So... this is interesting. I think there is compelling evidence to suggest that most of the goods and services I listed are cheap because of market forces, while the two key services you listed both have severely inflated prices. Would you agree with that? We probably disagree on why the prices are inflated, but I'm wondering if you also disagree on my premise so far.
Edit: You mentioned more than two services, but the Big Two I was referring to were healthcare and education costs, in case it wasn't obvious.

Posts: 3542 | Registered: Aug 2005  |  IP: Logged | Report this post to a Moderator
Dan_Frank
Member
Member # 8488

 - posted      Profile for Dan_Frank   Email Dan_Frank         Edit/Delete Post   Reply With Quote 
quote:
Originally posted by Parkour:
Don't forget their fridges. Tthese ows types must just be mad about nothing.

For sure! This is totally what I'm saying.
Posts: 3542 | Registered: Aug 2005  |  IP: Logged | Report this post to a Moderator
kmbboots
Member
Member # 8576

 - posted      Profile for kmbboots   Email kmbboots         Edit/Delete Post   Reply With Quote 
Dan, you talk about full rights as a human being for fetuses. For what other human being does full rights include the right to use someone else's body as a host? That is the part of the discussion you are missing. That is why it isn't as simple as "is it a human being or not".
Posts: 10471 | Registered: Sep 2005  |  IP: Logged | Report this post to a Moderator
Dan_Frank
Member
Member # 8488

 - posted      Profile for Dan_Frank   Email Dan_Frank         Edit/Delete Post   Reply With Quote 
Well, sure, but the host also invited the other "human being" to live there. (Except when they didn't, but even a lot of pretty staunch christian right conservatives still are willing to allow for a rape clause)

I have to say I am semi-uncomfortable with us continuing down this avenue too far, because I don't really want to get into a full blown abortion debate... especially one where I take the devil's advocate role of a pro-lifer. That sounds... exhausting.

Posts: 3542 | Registered: Aug 2005  |  IP: Logged | Report this post to a Moderator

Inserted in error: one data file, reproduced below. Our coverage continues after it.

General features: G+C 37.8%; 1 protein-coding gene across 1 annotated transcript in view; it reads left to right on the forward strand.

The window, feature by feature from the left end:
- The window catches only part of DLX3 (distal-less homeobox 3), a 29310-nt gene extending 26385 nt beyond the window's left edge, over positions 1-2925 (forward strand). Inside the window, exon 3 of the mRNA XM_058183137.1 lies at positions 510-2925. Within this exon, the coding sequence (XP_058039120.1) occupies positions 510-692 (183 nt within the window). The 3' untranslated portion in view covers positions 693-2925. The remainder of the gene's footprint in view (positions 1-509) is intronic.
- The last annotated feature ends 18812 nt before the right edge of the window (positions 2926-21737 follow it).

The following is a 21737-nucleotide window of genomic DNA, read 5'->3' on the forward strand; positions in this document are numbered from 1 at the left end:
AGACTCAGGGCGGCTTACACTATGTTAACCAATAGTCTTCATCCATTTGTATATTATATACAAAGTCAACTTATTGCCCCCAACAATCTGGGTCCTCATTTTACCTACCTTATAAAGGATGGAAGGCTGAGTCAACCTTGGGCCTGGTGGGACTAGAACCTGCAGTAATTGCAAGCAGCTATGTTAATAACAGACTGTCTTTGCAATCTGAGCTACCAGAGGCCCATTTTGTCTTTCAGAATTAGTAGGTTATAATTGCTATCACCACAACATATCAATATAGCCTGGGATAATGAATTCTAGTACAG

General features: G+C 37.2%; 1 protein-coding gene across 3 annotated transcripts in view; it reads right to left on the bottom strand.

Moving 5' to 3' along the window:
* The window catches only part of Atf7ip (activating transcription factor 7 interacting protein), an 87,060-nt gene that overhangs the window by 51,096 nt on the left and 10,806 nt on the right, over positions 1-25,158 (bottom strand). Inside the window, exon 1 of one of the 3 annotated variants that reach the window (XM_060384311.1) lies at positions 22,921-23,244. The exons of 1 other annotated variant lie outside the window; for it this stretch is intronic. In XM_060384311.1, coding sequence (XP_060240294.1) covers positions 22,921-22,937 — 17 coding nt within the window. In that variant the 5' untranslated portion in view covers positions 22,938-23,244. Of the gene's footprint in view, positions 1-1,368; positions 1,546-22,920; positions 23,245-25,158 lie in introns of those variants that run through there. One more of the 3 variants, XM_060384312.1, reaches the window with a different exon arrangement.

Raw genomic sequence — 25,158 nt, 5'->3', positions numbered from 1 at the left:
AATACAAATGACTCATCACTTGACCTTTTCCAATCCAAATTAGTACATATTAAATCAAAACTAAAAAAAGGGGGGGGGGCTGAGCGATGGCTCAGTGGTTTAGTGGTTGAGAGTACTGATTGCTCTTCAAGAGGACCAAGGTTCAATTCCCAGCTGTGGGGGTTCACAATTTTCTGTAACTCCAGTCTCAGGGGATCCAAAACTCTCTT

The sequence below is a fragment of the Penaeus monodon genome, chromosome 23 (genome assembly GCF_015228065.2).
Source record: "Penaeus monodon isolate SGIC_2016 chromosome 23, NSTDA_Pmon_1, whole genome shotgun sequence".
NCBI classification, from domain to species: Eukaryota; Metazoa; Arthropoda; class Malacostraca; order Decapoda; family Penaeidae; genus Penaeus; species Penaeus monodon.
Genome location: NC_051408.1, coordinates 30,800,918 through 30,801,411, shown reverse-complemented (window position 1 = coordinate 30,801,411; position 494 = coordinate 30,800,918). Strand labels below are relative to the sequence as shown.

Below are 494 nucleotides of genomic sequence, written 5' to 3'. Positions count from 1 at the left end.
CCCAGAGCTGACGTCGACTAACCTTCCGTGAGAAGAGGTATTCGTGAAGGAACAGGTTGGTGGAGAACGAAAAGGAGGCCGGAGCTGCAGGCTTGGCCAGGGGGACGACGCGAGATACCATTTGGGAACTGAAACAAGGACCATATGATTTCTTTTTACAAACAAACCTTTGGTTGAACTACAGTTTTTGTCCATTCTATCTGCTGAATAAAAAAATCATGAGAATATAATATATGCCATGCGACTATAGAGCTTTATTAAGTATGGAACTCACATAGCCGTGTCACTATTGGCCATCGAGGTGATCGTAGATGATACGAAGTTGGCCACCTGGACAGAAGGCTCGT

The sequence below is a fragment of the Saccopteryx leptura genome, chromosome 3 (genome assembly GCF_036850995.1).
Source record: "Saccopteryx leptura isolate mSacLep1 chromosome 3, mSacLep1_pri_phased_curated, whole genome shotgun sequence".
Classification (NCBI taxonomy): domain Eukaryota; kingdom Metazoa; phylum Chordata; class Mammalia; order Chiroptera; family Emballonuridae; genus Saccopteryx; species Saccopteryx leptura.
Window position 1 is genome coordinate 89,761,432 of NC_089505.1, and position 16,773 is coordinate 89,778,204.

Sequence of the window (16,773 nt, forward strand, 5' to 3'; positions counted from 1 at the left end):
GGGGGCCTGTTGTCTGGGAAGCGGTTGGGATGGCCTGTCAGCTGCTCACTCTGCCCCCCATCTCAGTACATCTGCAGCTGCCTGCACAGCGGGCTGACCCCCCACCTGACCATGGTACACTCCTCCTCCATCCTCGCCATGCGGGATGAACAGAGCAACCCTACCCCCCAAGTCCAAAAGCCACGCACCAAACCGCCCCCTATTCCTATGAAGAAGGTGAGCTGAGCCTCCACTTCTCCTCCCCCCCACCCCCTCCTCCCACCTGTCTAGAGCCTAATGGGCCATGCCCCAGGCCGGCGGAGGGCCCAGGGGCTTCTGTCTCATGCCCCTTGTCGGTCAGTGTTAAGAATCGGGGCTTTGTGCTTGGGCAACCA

Parkour
Member
Member # 12078

 - posted      Profile for Parkour           Edit/Delete Post   Reply With Quote 
quote:
Originally posted by Dan_Frank:
quote:
Originally posted by Parkour:
Don't forget their fridges. Tthese ows types must just be mad about nothing.

For sure! This is totally what I'm saying.
trollwarring already? Seems a little early for that.
Posts: 696 | Registered: Jun 2009  |  IP: Logged | Report this post to a Moderator
Dan_Frank
Member
Member # 8488

 - posted      Profile for Dan_Frank   Email Dan_Frank         Edit/Delete Post   Reply With Quote 
Hm? I was just providing a sarcastic reply to your sarcastic comment. I don't think a little friendly sarcasm = a troll war, do you? I think this discussion has been pretty awesome and civil so far.
Posts: 3542 | Registered: Aug 2005  |  IP: Logged | Report this post to a Moderator
  This topic comprises 20 pages: 1  2  3  ...  5  6  7  8  9  10  11  ...  18  19  20   

Quick Reply
Message:

HTML is not enabled.
UBB Code™ is enabled.
UBB Code™ Images not permitted.
Instant Graemlins
   


Post New Topic  Post A Reply Close Topic   Feature Topic   Move Topic   Delete Topic next oldest topic   next newest topic
 - Printer-friendly view of this topic
Hop To:


Contact Us | Hatrack River Home Page

Copyright © 2008 Hatrack River Enterprises Inc. All rights reserved.
Reproduction in whole or in part without permission is prohibited.


Powered by Infopop Corporation
UBB.classic™ 6.7.2